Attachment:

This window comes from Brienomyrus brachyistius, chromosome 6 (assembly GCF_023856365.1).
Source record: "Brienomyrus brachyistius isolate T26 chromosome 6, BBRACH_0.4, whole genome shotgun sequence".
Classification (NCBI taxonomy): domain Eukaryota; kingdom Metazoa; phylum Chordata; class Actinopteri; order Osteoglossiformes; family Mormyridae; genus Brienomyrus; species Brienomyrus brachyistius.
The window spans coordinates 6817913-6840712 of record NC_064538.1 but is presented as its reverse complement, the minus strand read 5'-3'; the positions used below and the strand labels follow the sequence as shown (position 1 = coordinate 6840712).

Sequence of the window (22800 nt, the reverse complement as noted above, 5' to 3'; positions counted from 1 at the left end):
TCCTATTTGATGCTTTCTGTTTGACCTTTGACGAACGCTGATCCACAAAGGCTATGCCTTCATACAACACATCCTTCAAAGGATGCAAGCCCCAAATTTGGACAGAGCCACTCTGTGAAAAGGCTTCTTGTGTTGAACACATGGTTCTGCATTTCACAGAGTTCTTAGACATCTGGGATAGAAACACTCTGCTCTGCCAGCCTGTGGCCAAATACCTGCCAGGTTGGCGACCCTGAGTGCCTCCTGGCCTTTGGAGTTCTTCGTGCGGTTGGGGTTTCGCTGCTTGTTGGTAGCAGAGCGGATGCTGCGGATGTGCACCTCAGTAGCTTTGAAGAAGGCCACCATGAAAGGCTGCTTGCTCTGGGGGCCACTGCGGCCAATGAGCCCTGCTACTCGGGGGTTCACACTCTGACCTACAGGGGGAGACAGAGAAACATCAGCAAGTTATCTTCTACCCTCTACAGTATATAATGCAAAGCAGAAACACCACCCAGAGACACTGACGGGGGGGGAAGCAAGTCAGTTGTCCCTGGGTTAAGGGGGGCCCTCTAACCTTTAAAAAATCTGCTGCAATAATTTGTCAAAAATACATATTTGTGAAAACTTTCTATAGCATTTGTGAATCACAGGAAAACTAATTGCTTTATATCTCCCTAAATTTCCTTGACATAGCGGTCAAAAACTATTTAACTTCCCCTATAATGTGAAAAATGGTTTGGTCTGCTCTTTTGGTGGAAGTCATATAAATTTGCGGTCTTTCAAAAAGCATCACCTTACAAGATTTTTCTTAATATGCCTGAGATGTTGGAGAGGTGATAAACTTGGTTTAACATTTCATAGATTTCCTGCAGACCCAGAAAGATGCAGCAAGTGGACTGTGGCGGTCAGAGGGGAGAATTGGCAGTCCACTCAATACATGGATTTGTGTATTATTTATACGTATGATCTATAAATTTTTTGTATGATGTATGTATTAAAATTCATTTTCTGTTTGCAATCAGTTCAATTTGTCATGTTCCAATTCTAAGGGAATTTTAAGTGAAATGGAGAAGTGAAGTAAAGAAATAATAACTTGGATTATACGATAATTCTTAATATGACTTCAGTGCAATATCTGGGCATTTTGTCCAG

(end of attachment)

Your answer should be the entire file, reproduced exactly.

This window comes from Brienomyrus brachyistius, chromosome 6 (assembly GCF_023856365.1).
Source record: "Brienomyrus brachyistius isolate T26 chromosome 6, BBRACH_0.4, whole genome shotgun sequence".
Classification (NCBI taxonomy): domain Eukaryota; kingdom Metazoa; phylum Chordata; class Actinopteri; order Osteoglossiformes; family Mormyridae; genus Brienomyrus; species Brienomyrus brachyistius.
The window spans coordinates 6817913-6840712 of record NC_064538.1 but is presented as its reverse complement, the minus strand read 5'-3'; the positions used below and the strand labels follow the sequence as shown (position 1 = coordinate 6840712).

Sequence of the window (22800 nt, the reverse complement as noted above, 5' to 3'; positions counted from 1 at the left end):
TCCTATTTGATGCTTTCTGTTTGACCTTTGACGAACGCTGATCCACAAAGGCTATGCCTTCATACAACACATCCTTCAAAGGATGCAAGCCCCAAATTTGGACAGAGCCACTCTGTGAAAAGGCTTCTTGTGTTGAACACATGGTTCTGCATTTCACAGAGTTCTTAGACATCTGGGATAGAAACACTCTGCTCTGCCAGCCTGTGGCCAAATACCTGCCAGGTTGGCGACCCTGAGTGCCTCCTGGCCTTTGGAGTTCTTCGTGCGGTTGGGGTTTCGCTGCTTGTTGGTAGCAGAGCGGATGCTGCGGATGTGCACCTCAGTAGCTTTGAAGAAGGCCACCATGAAAGGCTGCTTGCTCTGGGGGCCACTGCGGCCAATGAGCCCTGCTACTCGGGGGTTCACACTCTGACCTACAGGGGGAGACAGAGAAACATCAGCAAGTTATCTTCTACCCTCTACAGTATATAATGCAAAGCAGAAACACCACCCAGAGACACTGACGGGGGGGGAAGCAAGTCAGTTGTCCCTGGGTTAAGGGGGGCCCTCTAACCTTTAAAAAATCTGCTGCAATAATTTGTCAAAAATACATATTTGTGAAAACTTTCTATAGCATTTGTGAATCACAGGAAAACTAATTGCTTTATATCTCCCTAAATTTCCTTGACATAGCGGTCAAAAACTATTTAACTTCCCCTATAATGTGAAAAATGGTTTGGTCTGCTCTTTTGGTGGAAGTCATATAAATTTGCGGTCTTTCAAAAAGCATCACCTTACAAGATTTTTCTTAATATGCCTGAGATGTTGGAGAGGTGATAAACTTGGTTTAACATTTCATAGATTTCCTGCAGACCCAGAAAGATGCAGCAAGTGGACTGTGGCGGTCAGAGGGGAGAATTGGCAGTCCACTCAATACATGGATTTGTGTATTATTTATACGTATGATCTATAAATTTTTTGTATGATGTATGTATTAAAATTCATTTTCTGTTTGCAATCAGTTCAATTTGTCATGTTCCAATTCTAAGGGAATTTTAAGTGAAATGGAGAAGTGAAGTAAAGAAATAATAACTTGGATTATACGATAATTCTTAATATGACTTCAGTGCAATATCTGGGCATTTTGTCCAG